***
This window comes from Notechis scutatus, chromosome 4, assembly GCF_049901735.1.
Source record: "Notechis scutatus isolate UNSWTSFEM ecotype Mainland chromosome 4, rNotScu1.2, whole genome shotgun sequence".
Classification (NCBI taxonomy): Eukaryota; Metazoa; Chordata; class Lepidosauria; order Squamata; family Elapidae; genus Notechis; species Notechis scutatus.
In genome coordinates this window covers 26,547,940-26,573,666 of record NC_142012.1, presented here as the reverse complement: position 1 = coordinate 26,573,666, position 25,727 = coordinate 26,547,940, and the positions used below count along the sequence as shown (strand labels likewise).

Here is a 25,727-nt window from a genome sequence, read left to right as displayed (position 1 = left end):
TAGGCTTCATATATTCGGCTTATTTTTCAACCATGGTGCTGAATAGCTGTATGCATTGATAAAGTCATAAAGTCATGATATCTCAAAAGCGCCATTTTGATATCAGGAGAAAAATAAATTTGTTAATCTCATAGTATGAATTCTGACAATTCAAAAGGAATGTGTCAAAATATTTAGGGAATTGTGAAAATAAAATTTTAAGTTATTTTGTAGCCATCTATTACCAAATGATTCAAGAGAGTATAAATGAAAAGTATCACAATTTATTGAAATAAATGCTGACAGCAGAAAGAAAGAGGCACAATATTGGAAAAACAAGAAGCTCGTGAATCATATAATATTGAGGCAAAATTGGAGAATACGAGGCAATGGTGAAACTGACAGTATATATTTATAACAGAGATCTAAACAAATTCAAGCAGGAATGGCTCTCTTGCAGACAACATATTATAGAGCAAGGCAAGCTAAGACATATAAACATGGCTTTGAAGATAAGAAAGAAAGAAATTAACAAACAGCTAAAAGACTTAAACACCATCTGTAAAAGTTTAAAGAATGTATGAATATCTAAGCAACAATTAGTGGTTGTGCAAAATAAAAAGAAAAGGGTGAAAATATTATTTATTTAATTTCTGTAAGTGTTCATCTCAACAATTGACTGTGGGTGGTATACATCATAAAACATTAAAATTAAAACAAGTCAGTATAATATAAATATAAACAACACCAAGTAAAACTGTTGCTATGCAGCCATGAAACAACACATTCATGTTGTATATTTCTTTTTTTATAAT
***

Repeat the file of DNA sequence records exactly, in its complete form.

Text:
This window comes from Notechis scutatus, chromosome 4, assembly GCF_049901735.1.
Source record: "Notechis scutatus isolate UNSWTSFEM ecotype Mainland chromosome 4, rNotScu1.2, whole genome shotgun sequence".
Classification (NCBI taxonomy): Eukaryota; Metazoa; Chordata; class Lepidosauria; order Squamata; family Elapidae; genus Notechis; species Notechis scutatus.
In genome coordinates this window covers 26,547,940-26,573,666 of record NC_142012.1, presented here as the reverse complement: position 1 = coordinate 26,573,666, position 25,727 = coordinate 26,547,940, and the positions used below count along the sequence as shown (strand labels likewise).

Here is a 25,727-nt window from a genome sequence, read left to right as displayed (position 1 = left end):
TAGGCTTCATATATTCGGCTTATTTTTCAACCATGGTGCTGAATAGCTGTATGCATTGATAAAGTCATAAAGTCATGATATCTCAAAAGCGCCATTTTGATATCAGGAGAAAAATAAATTTGTTAATCTCATAGTATGAATTCTGACAATTCAAAAGGAATGTGTCAAAATATTTAGGGAATTGTGAAAATAAAATTTTAAGTTATTTTGTAGCCATCTATTACCAAATGATTCAAGAGAGTATAAATGAAAAGTATCACAATTTATTGAAATAAATGCTGACAGCAGAAAGAAAGAGGCACAATATTGGAAAAACAAGAAGCTCGTGAATCATATAATATTGAGGCAAAATTGGAGAATACGAGGCAATGGTGAAACTGACAGTATATATTTATAACAGAGATCTAAACAAATTCAAGCAGGAATGGCTCTCTTGCAGACAACATATTATAGAGCAAGGCAAGCTAAGACATATAAACATGGCTTTGAAGATAAGAAAGAAAGAAATTAACAAACAGCTAAAAGACTTAAACACCATCTGTAAAAGTTTAAAGAATGTATGAATATCTAAGCAACAATTAGTGGTTGTGCAAAATAAAAAGAAAAGGGTGAAAATATTATTTATTTAATTTCTGTAAGTGTTCATCTCAACAATTGACTGTGGGTGGTATACATCATAAAACATTAAAATTAAAACAAGTCAGTATAATATAAATATAAACAACACCAAGTAAAACTGTTGCTATGCAGCCATGAAACAACACATTCATGTTGTATATTTCTTTTTTTATAAT